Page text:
How-to: Automatically shutdown Linux using UPS on power failure

Whether you run Home Assistant/PiHole/PiVPN on an RPi4 like in my DIY Smart Home, or run any critical software on any Linux-based system or your homelab, you need to plan for that one scenario none of us like to think about. What if the power fails, especially when you are not around to perform disaster recovery?

How-to automatically shutdown Linux using UPS on power failure - VueVille
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Why you need a UPS

Even if you live in a city where power failures are unheard of, I highly recommend getting a UPS for your networking gear and any systems that are running 24/7.

Here are a few reasons why:

  1. Data corruption – This is usually the most overlooked reason to get a UPS. A power failure can cause what Linux calls an “unclean shutdown” or in other words a sudden power loss that can cause data loss or database corruption quite easily. You may have backups, but you still will need to restore the backups and check if everything is up-to-date manually.
  2. Downtime – While you are fixing the corrupted database and restoring the backup, your systems are down, your smart home automation is down, your CCTV system may be down, you get the picture.
  3. Hardware damage – Power surges can quite literally fry your hardware. UPS’ can protect you because they are basically surge protectors with battery backup.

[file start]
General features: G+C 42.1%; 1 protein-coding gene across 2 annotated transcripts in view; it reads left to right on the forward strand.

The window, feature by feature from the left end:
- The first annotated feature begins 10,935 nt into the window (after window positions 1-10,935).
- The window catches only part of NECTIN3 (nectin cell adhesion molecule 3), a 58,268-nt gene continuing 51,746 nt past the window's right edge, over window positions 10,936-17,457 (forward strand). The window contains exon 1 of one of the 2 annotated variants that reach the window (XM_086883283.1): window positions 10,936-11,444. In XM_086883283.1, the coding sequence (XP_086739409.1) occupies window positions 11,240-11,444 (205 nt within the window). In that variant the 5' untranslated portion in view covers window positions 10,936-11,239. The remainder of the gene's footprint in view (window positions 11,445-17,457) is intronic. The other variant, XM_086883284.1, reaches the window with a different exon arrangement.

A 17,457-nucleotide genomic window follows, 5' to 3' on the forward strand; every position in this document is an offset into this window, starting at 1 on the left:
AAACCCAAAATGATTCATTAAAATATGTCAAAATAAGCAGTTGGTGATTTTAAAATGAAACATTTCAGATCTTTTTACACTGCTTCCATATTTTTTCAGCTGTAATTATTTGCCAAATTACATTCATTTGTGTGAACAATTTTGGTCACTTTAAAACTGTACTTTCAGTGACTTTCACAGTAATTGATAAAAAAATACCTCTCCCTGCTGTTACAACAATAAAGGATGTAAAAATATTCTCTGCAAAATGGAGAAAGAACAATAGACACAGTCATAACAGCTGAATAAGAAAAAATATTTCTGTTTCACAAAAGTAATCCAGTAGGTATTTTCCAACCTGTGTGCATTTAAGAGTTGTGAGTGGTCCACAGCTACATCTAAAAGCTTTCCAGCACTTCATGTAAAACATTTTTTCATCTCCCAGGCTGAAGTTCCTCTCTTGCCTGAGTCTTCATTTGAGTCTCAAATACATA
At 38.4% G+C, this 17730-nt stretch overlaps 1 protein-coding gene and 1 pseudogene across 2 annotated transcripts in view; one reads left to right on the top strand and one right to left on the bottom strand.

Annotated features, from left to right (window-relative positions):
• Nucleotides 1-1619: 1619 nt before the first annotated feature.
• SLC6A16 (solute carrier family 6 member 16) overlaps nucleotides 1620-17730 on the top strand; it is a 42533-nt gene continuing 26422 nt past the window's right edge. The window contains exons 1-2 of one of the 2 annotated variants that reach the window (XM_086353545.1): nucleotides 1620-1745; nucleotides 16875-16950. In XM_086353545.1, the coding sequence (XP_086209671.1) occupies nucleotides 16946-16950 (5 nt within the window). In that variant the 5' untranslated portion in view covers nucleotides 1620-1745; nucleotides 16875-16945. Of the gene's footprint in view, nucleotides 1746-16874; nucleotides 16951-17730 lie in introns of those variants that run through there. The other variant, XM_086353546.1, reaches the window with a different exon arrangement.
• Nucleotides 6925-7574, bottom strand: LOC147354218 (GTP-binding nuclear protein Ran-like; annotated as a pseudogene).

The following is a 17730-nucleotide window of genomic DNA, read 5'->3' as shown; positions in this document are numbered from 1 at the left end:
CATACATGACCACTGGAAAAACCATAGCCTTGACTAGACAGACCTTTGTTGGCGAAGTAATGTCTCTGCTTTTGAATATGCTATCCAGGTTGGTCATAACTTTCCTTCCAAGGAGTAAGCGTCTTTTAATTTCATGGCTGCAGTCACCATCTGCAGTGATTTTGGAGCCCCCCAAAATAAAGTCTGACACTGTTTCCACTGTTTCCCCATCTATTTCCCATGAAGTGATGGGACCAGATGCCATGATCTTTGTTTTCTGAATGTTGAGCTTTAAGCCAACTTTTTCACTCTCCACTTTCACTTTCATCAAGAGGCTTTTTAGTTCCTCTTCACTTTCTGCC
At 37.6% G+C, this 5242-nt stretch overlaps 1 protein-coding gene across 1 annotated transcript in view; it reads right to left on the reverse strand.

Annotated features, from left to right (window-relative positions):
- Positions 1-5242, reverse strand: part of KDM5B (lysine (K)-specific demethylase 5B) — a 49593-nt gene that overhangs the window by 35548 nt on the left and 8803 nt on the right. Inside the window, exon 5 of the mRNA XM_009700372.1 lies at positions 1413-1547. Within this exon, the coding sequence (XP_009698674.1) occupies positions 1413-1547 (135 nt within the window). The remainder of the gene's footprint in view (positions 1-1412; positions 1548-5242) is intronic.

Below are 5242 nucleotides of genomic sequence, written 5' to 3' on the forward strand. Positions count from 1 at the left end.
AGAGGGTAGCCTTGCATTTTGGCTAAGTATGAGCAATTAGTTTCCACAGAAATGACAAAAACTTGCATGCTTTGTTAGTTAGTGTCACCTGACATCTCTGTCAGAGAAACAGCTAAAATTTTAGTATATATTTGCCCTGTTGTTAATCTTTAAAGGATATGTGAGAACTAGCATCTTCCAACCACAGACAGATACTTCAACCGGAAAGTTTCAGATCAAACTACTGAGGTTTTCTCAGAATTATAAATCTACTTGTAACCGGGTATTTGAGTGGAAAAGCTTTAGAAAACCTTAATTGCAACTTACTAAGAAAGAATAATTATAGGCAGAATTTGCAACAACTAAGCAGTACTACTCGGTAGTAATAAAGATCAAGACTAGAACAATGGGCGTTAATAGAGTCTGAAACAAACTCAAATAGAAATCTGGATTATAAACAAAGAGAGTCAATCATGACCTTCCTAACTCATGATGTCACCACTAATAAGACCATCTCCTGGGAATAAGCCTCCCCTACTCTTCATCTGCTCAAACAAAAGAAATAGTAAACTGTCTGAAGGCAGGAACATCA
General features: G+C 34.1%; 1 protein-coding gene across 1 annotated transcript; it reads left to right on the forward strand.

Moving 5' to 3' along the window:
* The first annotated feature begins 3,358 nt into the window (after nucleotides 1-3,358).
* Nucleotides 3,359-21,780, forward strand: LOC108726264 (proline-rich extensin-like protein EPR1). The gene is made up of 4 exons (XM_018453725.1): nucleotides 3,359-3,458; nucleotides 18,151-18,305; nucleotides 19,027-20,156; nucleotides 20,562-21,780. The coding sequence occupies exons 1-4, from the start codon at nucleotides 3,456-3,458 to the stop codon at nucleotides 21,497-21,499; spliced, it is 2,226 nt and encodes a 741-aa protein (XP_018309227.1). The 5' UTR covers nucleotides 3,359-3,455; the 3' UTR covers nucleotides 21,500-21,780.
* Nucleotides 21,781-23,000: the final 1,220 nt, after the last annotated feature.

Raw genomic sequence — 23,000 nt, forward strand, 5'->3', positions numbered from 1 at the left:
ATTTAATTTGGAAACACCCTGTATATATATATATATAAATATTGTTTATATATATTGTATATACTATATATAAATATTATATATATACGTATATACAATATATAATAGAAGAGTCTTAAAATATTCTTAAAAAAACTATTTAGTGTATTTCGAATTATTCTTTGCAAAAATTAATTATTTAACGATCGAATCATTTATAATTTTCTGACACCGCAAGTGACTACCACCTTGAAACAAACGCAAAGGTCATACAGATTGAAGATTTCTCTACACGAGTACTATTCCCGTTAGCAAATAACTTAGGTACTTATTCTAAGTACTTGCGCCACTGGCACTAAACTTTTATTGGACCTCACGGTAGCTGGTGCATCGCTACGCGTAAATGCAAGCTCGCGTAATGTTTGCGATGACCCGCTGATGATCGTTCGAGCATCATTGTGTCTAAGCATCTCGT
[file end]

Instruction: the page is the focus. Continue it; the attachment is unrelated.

4. Automatic graceful shutdown – A UPS can gracefully shut down your PC.
  5. Automatic reboot / startup – When power returns, your PC can boot right up and resume duties immediately, without you having to do anything!

What you need

  1. A Linux based PC, running a distribution such as Debian, Ubuntu, Red Hat Enterprise, Fedora, CentOS or openSUSE. I use an Intel NUC.
  2. UPS software – Cyberpower provides the Powerpanel Linux software for free.
  3. A Cyberpower UPS that supports USB port communications. Here are some recommendations based on my experience:


The Powerpanel user manual suggests changing each setting 1 by 1 through the CLI, I dont recommend this because its far easier to just edit the config file as I explain below.

  1. Plug in power cables and USB cable from the UPS to the PC.
  2. Download and install Powerpanel from here
    1. Through the Ubuntu desktop GUI (downloaded and opened the .deb file) – the software sets itself up as a service with a default config file, so thats it really, the auto graceful shutdown is now ready.
    2. Through the CLI.
  3. Read and understand the default Powerpanel config file, its very helpful and has notes for each setting. You can access this config file using this command: sudo nano /etc/pwrstatd.conf
  4. Default behaviour in this config file is: when the UPS detects power loss, it waits for 1 minute (setting is powerfail-delay) and then sends the shutdown command to the PC.